The automaker also showed off a Lexus research vehicle which is equipped with devices that allow it to detect and automatically respond to its surroundings. The car can drive, on its own, through a fairly complex environment, without a person touching the steering wheel or pedals.
Toyota said the vehicle is aimed at "the development of systems capable of enhancing the driver's perception of his or her environment, assisting in the decision-making process and improving overall driving skills."
In other words, the purpose of the car is to research technologies that can help drivers avoid crashes and, perhaps someday, fully take over the act of piloting the car.
The car is equipped with, among other things, a laser system that allows the car to see objects all around it up to a distance of about 230 feet, plus radar on the front and sides and high-definition color cameras that can see traffic lights and vehicles approaching from the sides.
Toyota's research also involves vehicle-to-vehicle and vehicle-to-infrastructure communication, the automaker said in an announcement.
Those technologies allow cars to wirelessly communicate with one another and with things like traffic lights and stop signs. For example, a car could signal vehicles around it when it stops or turns or when it encounters a slippery road surface. Similarly, a traffic light could wirelessly signal that it is turning red so approaching cars can automatically apply their brakes.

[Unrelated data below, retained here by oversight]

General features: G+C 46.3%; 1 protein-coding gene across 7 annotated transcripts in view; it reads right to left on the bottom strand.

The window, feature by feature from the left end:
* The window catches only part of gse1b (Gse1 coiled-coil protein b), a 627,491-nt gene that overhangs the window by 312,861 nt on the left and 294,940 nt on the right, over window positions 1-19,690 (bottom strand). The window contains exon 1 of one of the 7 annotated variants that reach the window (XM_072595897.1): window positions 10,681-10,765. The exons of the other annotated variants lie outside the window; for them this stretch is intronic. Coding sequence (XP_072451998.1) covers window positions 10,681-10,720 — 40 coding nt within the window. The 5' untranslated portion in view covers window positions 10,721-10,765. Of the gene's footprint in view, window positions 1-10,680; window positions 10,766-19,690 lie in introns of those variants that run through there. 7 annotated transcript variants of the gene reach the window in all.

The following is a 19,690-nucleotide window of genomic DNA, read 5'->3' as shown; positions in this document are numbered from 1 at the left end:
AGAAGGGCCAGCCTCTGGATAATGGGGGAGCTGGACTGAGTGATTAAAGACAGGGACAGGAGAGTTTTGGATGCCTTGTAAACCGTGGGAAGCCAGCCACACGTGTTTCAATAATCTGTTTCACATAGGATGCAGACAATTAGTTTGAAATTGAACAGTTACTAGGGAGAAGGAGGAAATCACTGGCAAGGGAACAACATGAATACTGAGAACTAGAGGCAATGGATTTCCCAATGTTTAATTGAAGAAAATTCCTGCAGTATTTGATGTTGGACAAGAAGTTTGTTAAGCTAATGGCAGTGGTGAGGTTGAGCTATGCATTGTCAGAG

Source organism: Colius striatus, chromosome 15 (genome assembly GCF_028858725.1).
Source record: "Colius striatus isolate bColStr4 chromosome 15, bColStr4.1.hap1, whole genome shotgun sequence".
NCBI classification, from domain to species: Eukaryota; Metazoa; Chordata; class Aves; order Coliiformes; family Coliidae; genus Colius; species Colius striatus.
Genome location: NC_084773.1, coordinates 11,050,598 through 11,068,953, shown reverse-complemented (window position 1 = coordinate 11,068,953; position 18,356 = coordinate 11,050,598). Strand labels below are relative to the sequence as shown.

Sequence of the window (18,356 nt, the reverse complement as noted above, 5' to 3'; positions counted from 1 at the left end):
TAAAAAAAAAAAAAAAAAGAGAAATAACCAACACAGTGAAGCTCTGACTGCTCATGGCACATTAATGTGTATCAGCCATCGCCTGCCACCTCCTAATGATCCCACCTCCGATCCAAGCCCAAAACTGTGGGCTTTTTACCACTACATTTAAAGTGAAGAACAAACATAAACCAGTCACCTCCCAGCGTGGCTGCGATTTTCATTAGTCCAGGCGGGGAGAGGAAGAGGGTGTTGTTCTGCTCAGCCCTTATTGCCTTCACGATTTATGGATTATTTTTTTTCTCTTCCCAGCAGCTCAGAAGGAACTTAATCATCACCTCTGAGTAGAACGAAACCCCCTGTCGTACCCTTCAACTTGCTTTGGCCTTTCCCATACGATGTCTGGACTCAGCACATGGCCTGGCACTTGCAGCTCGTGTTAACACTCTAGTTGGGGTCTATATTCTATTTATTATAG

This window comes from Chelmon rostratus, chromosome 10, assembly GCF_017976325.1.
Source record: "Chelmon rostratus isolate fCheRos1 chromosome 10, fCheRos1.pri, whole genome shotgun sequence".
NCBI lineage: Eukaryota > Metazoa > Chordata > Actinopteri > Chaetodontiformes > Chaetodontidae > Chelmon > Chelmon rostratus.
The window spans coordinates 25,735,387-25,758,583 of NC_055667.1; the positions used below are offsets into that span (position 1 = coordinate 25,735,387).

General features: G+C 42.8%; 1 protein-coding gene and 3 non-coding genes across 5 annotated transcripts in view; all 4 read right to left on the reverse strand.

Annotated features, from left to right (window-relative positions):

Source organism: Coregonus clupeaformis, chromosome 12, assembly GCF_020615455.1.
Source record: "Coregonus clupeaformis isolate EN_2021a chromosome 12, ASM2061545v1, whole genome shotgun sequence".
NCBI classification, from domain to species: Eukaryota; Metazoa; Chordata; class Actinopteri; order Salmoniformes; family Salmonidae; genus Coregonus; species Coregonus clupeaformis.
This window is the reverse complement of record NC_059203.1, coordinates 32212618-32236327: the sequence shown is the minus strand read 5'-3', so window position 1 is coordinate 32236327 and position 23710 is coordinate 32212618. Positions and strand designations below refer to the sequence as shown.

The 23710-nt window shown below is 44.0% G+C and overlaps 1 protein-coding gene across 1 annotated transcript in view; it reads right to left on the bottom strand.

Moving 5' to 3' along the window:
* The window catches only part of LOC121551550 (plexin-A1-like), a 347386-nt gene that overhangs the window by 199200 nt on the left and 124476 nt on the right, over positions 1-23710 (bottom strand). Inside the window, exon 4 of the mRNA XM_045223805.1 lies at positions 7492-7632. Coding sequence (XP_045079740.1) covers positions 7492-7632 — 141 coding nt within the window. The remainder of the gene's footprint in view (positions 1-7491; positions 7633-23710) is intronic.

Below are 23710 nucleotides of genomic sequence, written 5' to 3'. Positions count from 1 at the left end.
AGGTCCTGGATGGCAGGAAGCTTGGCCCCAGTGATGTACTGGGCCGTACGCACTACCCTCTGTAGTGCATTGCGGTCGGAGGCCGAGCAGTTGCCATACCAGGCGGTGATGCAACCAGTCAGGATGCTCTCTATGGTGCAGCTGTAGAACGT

As part of its research, Toyota said, the automaker has created an 8.6-acre proving ground in Toyota City, Japan. The proving ground is modeled after an urban driving environment with roads, intersections and traffic signals that replicate real-world traffic situations including multiple vehicles and pedestrians.
Famously Web search giant Google (Fortune 500) has been researching self-driving cars. Google's research car is based on a Toyota Prius, but Google and Toyota have not been involved in each other's research projects, according to a source at Toyota. ,
Toyota also showed off a 2013 Lexus production car with advanced pre-crash safety systems at CES. A number of automakers, including Lexus, offer systems that can signal drivers, apply brakes and even close windows when sensors detect that a collision is imminent.
Among the features of autonomously driven cars available in automobiles today, especially high-end luxury cars, is "active cruise control," which can automatically maintain a safe following distance behind cars. Some of these systems can even work in stop-and-go traffic, automatically applying the brakes and accelerator as needed.
German automaker Audi, part of the Volkswagen Group, is also expected to make its own announcement regarding autonomously driven cars at the show. Audi was just granted the second permit to operate an an autonomous vehicle in the state of Nevada. The first was given to Google in May of last year.
By eliminating human error, which causes the vast majority of car crashes, autonomous driving technology is seen as having the potential to greatly reduce traffic deaths on America's roadways.
Toyota is not necessarily working toward a fully self-driving car, the automaker said in an announcement.
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